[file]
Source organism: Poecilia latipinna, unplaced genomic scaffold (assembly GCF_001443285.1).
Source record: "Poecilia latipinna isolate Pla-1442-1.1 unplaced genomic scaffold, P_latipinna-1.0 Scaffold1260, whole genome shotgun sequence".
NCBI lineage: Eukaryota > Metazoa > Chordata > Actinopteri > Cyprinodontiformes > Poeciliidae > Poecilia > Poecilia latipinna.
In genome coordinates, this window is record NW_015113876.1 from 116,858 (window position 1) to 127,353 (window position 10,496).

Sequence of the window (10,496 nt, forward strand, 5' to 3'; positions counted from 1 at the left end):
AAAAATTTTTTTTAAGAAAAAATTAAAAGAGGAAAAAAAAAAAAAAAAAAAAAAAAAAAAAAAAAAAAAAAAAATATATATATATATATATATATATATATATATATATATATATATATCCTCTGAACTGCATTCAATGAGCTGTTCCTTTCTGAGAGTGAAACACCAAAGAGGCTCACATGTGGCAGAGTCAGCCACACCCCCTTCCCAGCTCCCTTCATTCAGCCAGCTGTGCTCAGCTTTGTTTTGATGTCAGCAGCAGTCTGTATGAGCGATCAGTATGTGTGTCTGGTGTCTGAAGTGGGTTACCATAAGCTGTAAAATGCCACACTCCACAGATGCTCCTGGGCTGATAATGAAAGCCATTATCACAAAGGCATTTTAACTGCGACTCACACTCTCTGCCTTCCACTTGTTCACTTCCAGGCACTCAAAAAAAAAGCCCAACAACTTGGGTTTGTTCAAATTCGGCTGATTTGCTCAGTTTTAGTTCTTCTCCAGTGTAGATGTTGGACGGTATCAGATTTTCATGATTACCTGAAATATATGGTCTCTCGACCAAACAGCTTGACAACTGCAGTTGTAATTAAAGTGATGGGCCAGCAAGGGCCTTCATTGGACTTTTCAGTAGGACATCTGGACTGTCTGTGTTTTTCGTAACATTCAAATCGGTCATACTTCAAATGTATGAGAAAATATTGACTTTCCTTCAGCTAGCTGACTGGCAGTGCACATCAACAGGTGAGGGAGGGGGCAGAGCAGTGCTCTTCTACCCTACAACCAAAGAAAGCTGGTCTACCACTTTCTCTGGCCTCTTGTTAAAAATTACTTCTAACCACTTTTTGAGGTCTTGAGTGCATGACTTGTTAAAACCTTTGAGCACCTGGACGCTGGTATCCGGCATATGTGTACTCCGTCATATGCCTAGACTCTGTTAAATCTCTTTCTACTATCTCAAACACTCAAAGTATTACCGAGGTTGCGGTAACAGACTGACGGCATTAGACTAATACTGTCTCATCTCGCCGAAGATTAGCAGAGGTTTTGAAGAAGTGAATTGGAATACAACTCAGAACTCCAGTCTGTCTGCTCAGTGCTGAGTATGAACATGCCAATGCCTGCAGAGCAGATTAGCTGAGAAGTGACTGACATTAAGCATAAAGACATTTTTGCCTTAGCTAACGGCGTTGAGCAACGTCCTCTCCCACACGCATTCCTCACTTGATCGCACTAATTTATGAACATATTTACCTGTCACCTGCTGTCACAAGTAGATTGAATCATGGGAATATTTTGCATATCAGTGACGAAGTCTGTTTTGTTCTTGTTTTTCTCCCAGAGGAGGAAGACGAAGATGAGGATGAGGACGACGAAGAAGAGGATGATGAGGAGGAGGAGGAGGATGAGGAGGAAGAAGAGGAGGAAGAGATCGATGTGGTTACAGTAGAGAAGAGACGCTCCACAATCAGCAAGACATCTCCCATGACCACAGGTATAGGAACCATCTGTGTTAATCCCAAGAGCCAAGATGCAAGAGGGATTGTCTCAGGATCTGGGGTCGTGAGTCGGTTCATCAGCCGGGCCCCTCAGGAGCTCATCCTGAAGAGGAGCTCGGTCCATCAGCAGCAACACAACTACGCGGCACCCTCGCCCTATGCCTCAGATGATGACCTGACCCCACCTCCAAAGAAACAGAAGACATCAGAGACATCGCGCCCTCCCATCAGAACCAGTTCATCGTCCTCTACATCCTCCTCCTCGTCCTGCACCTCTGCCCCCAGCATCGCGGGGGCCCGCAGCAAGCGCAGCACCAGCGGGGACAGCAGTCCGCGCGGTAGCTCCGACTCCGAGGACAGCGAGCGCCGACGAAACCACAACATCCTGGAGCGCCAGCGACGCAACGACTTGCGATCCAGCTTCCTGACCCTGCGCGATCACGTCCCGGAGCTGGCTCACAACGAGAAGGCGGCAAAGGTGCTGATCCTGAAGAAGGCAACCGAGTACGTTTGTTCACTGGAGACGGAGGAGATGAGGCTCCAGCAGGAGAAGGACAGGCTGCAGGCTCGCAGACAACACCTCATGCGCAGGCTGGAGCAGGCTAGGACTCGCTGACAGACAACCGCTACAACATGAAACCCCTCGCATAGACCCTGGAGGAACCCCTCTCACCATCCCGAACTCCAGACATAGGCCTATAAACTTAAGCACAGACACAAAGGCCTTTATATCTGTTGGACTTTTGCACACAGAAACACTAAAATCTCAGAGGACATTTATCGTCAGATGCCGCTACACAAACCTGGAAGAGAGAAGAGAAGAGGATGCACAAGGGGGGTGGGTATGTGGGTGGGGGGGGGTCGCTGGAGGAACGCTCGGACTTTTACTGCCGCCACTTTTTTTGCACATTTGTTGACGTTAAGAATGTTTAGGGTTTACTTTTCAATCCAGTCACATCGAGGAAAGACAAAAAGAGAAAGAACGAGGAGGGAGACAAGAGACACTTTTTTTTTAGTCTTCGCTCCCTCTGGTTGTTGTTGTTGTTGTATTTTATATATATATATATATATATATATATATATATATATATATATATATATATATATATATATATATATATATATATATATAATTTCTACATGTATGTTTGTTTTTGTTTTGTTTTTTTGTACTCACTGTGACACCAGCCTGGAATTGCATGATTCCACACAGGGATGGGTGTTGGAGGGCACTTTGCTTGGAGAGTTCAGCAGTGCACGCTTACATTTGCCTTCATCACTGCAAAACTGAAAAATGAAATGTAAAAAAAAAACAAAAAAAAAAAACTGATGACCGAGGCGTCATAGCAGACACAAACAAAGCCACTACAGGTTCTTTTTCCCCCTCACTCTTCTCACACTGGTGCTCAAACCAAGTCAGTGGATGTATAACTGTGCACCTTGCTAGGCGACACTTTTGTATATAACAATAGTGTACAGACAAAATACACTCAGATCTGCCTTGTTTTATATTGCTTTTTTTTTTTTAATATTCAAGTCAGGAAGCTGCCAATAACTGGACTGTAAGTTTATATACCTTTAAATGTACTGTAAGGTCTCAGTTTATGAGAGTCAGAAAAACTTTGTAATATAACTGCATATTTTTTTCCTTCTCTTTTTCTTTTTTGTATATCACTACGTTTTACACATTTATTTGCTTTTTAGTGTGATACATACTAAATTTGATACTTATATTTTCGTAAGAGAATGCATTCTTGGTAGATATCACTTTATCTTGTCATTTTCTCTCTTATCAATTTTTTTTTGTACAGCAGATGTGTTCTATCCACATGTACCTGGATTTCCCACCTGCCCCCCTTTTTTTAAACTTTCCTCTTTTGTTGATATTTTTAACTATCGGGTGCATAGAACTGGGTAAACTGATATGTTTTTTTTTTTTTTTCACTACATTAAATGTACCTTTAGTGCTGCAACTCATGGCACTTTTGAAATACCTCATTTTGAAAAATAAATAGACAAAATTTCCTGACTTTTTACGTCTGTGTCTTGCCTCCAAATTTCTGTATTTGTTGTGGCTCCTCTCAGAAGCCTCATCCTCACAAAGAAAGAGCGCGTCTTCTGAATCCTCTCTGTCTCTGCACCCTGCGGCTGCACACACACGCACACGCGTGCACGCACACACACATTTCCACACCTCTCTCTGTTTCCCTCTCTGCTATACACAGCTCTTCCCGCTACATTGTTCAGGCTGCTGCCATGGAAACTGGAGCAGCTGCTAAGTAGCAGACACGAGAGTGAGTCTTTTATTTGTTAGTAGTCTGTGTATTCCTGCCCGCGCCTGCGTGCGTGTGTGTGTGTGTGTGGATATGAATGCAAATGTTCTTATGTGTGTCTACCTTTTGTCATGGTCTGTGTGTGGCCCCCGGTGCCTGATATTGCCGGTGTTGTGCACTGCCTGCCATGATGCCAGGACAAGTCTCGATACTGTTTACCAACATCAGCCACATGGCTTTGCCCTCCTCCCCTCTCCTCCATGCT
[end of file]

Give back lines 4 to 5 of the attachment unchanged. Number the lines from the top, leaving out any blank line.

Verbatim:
In genome coordinates, this window is record NW_015113876.1 from 116,858 (window position 1) to 127,353 (window position 10,496).

Sequence of the window (10,496 nt, forward strand, 5' to 3'; positions counted from 1 at the left end):